Posted: February 13, 2023
"One day I was out skiing with a friend, I was new to adaptive sports at the time, and we’d just had a stellar day out on the hill. He turned to me and thanked me, and I said nonchalantly, ‘oh it was nothing.’ My friend stopped me, he stared me dead in the eye, and he ‘No. It was everything," says Steve Holly, of Adaptable Outdoors.
Steve is one of the featured subjects in a new film, "All Among the Bison: An Inclusive Vision for Tomorrow" directed by award-winning Montreal-based filmmaker Duncan McDowall.
Steve and his wife Sara are the founders of Adaptable Outdoors, providing opportunities for people living with disabilities to experience the benefits of outdoor recreation. Growing up in the U.K., Steve’s career started far away from the uninterrupted prairies of Canada he now calls home. Back then he managed jewelry stores. Eventually, in a dramatic career switch, he decided to earn a degree in Wildlife Conservation and Zoobiology that brought him to Canada. While completing an internship in grizzly bear management and carnivore research he fell in love with the Canadian Rockies and the Canadian woman who became his wife.
It was his volunteer work with Rocky Mountain Adaptive in Canmore and CADS-Lethbridge, another adaptive skiing organization, however that revealed a lack of summertime programs for people living with disabilities, and led him to start Adaptive Outdoors with Sara.
Steve and Sara have joined forces with Cody Spencer, whose dedication to bringing bison back to the plains to support climate restoration offers a unique opportunity for Adaptable Outdoors clients. Cody says, "This isn’t just animals grazing in a beautiful landscape. This is about a return to balance in one of the most remarkable and precious ecosystems. We’re re-igniting a sense of interdependence and connection for the people who live in this area, and for those who come to visit - something so many of us have lost in our modern life.”
Cody grew up in the Milk River-Sage Creek area of Alberta, and his herd of bison can be found just north of here in Coaldale on the banks of the Oldman River. In a region threatened by a fast changing climate and industry, Cody is working not only to re-introduce bison, but also to open the experience to visitors.
Out here on Alberta's western border with British Columbia, visitors can experience some of the most extensive native mixed grassland, silver sagebrush and ephemeral wetland habitat in Canada. Unlike much of Canada’s prairie, here one finds the prairie uninterrupted; it is known to be the most extensive and biodiverse grassland landscape on the glaciated plains of North America.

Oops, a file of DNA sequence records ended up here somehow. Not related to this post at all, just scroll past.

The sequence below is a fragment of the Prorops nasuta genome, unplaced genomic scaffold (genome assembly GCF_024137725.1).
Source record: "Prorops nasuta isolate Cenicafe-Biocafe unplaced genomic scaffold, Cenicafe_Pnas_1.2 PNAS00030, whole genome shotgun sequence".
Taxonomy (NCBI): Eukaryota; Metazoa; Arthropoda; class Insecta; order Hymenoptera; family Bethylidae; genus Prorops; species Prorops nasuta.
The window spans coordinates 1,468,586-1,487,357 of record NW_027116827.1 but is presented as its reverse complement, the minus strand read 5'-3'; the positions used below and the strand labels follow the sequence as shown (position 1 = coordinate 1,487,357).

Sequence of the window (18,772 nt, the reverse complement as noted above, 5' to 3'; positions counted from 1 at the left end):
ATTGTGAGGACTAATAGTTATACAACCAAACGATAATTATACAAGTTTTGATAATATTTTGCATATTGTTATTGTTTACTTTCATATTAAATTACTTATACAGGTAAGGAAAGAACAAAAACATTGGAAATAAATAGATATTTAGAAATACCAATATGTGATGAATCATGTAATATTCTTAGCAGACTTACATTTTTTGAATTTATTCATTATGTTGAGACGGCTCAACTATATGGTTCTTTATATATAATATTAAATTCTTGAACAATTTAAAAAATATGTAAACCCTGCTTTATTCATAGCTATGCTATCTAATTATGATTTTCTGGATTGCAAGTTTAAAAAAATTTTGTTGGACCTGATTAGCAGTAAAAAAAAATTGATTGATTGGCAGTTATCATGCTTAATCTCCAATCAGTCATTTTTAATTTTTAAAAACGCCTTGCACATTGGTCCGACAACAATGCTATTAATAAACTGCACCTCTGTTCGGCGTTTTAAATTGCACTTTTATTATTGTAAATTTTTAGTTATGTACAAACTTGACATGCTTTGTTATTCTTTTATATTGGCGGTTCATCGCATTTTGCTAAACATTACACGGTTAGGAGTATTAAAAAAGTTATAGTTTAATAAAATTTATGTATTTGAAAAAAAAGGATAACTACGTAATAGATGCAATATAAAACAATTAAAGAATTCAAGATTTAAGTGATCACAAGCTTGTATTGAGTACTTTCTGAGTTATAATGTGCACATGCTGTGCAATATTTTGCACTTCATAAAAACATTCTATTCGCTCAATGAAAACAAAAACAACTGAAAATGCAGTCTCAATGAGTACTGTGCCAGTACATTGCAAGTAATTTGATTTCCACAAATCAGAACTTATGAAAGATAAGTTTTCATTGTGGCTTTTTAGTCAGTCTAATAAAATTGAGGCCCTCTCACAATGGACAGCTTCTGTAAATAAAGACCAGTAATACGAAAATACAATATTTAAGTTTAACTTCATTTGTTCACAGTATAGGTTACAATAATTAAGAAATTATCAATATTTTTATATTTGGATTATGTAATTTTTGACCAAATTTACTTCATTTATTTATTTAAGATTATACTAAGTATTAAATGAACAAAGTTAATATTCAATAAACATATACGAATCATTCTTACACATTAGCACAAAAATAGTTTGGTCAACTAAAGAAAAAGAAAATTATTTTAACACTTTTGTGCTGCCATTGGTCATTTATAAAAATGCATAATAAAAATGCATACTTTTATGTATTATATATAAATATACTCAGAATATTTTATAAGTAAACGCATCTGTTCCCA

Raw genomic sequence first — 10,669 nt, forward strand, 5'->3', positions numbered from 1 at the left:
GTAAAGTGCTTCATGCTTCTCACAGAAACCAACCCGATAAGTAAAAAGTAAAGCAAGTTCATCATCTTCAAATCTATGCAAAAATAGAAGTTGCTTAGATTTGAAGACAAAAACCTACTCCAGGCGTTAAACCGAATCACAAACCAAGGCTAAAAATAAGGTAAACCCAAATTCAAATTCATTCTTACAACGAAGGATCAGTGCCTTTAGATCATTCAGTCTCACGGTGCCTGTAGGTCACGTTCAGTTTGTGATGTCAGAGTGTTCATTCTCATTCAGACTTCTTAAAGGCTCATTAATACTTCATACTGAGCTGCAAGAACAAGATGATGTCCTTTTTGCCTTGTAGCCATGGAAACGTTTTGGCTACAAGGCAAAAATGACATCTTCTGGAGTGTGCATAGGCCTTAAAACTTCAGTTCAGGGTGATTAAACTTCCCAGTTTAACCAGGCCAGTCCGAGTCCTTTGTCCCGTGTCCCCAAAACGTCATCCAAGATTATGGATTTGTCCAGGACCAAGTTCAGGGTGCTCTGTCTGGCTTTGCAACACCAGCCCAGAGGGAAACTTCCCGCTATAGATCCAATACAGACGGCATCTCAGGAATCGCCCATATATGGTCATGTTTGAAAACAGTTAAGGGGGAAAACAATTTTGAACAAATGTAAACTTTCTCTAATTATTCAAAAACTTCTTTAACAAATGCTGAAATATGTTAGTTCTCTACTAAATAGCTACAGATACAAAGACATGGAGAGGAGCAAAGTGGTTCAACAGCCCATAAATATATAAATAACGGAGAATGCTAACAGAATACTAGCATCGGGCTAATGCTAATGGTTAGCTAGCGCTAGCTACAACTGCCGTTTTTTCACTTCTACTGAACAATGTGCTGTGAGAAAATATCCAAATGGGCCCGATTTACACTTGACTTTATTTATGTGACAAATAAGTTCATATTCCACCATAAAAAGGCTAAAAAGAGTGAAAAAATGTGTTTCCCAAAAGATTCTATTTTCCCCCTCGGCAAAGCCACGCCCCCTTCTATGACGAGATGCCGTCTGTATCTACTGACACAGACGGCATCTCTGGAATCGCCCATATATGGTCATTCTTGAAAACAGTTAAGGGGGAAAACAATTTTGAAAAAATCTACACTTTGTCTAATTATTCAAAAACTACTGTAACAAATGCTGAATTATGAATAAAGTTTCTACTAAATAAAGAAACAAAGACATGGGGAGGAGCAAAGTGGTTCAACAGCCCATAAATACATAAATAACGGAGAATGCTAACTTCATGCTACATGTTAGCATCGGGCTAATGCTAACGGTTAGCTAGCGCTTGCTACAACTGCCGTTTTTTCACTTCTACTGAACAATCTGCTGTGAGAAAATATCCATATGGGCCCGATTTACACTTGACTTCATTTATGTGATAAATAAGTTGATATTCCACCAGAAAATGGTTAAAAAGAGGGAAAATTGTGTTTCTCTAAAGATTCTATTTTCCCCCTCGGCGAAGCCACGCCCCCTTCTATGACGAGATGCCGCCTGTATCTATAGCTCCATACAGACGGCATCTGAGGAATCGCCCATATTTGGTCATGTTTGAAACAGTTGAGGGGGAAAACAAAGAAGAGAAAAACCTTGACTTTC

Protected for generations by its isolation and by grazing patterns that have perpetuated the richness and diversity of the native grassland, Cody and other long time residents however observe that these factors are changing rapidly, inspiring new urgency and creativity to reach new audiences to help protect the area.
The documentary film explores the interdependence between The Prairies and bison, reflecting on the way each has historically sustained the other. Grasslands of the past were maintained by the wild bison and elk that grazed upon them: these large mammals trimmed the grasses through their feeding, and their hooves stirred the soil, pushing seed for native grasses and forbs and dead plants down into the ground to create new life.
Grasslands today are threatened by encroachment, loss of animals such as bison, and our warming climate. The regeneration underway in Alberta offers a microcosm of what is needed overall to restore our climate: connection, balance, understanding. Our climate problem is a symptom of our imbalance and loss of understanding about our interdependence with other species and nature.
Cody, Sara and Steve's stories come together with an inspirational message about the importance of balance and living in harmony with nature that resonates for travelers and climate advocates.
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